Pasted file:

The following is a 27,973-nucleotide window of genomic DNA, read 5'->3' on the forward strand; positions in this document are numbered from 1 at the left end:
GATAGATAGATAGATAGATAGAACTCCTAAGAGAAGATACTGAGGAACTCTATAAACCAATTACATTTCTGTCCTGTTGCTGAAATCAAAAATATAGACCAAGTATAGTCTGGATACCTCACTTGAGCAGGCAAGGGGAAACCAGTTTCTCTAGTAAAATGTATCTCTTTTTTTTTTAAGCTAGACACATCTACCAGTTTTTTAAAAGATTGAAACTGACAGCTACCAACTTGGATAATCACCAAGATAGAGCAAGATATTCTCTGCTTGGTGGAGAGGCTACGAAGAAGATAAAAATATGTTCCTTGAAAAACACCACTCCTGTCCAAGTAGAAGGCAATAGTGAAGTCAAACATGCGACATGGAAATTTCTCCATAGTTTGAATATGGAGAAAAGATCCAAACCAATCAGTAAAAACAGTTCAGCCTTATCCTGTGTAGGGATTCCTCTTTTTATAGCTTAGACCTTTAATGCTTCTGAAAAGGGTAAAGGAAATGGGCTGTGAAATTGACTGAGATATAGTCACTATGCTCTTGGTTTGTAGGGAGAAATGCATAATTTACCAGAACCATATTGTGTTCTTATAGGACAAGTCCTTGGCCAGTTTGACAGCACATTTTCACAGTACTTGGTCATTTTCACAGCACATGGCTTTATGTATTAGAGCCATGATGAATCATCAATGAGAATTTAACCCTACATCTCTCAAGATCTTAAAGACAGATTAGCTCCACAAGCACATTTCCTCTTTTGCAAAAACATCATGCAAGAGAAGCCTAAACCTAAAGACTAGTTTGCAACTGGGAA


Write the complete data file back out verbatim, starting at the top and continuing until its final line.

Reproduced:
The following is a 27,973-nucleotide window of genomic DNA, read 5'->3' on the forward strand; positions in this document are numbered from 1 at the left end:
GATAGATAGATAGATAGATAGAACTCCTAAGAGAAGATACTGAGGAACTCTATAAACCAATTACATTTCTGTCCTGTTGCTGAAATCAAAAATATAGACCAAGTATAGTCTGGATACCTCACTTGAGCAGGCAAGGGGAAACCAGTTTCTCTAGTAAAATGTATCTCTTTTTTTTTTAAGCTAGACACATCTACCAGTTTTTTAAAAGATTGAAACTGACAGCTACCAACTTGGATAATCACCAAGATAGAGCAAGATATTCTCTGCTTGGTGGAGAGGCTACGAAGAAGATAAAAATATGTTCCTTGAAAAACACCACTCCTGTCCAAGTAGAAGGCAATAGTGAAGTCAAACATGCGACATGGAAATTTCTCCATAGTTTGAATATGGAGAAAAGATCCAAACCAATCAGTAAAAACAGTTCAGCCTTATCCTGTGTAGGGATTCCTCTTTTTATAGCTTAGACCTTTAATGCTTCTGAAAAGGGTAAAGGAAATGGGCTGTGAAATTGACTGAGATATAGTCACTATGCTCTTGGTTTGTAGGGAGAAATGCATAATTTACCAGAACCATATTGTGTTCTTATAGGACAAGTCCTTGGCCAGTTTGACAGCACATTTTCACAGTACTTGGTCATTTTCACAGCACATGGCTTTATGTATTAGAGCCATGATGAATCATCAATGAGAATTTAACCCTACATCTCTCAAGATCTTAAAGACAGATTAGCTCCACAAGCACATTTCCTCTTTTGCAAAAACATCATGCAAGAGAAGCCTAAACCTAAAGACTAGTTTGCAACTGGGAA